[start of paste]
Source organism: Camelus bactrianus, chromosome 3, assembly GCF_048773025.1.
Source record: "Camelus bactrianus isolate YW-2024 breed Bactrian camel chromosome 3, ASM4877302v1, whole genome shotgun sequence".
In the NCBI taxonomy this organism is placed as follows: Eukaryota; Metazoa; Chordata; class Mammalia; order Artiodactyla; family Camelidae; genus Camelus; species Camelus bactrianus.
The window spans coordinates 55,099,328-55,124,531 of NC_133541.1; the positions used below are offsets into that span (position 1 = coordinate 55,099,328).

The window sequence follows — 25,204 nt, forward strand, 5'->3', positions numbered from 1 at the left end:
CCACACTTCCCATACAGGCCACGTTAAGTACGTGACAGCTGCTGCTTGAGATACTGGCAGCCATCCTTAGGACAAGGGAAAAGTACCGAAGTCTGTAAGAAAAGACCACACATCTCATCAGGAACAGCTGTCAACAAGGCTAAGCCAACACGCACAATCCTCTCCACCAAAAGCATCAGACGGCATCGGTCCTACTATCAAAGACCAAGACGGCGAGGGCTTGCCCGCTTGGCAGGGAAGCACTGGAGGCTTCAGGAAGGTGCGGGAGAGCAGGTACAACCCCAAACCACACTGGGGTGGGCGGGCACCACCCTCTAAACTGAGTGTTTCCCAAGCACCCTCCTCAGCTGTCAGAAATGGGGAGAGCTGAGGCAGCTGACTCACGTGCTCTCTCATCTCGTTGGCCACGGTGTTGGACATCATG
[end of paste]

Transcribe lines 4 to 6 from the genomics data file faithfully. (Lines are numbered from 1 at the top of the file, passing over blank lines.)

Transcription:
The window spans coordinates 55,099,328-55,124,531 of NC_133541.1; the positions used below are offsets into that span (position 1 = coordinate 55,099,328).

The window sequence follows — 25,204 nt, forward strand, 5'->3', positions numbered from 1 at the left end:
CCACACTTCCCATACAGGCCACGTTAAGTACGTGACAGCTGCTGCTTGAGATACTGGCAGCCATCCTTAGGACAAGGGAAAAGTACCGAAGTCTGTAAGAAAAGACCACACATCTCATCAGGAACAGCTGTCAACAAGGCTAAGCCAACACGCACAATCCTCTCCACCAAAAGCATCAGACGGCATCGGTCCTACTATCAAAGACCAAGACGGCGAGGGCTTGCCCGCTTGGCAGGGAAGCACTGGAGGCTTCAGGAAGGTGCGGGAGAGCAGGTACAACCCCAAACCACACTGGGGTGGGCGGGCACCACCCTCTAAACTGAGTGTTTCCCAAGCACCCTCCTCAGCTGTCAGAAATGGGGAGAGCTGAGGCAGCTGACTCACGTGCTCTCTCATCTCGTTGGCCACGGTGTTGGACATCATG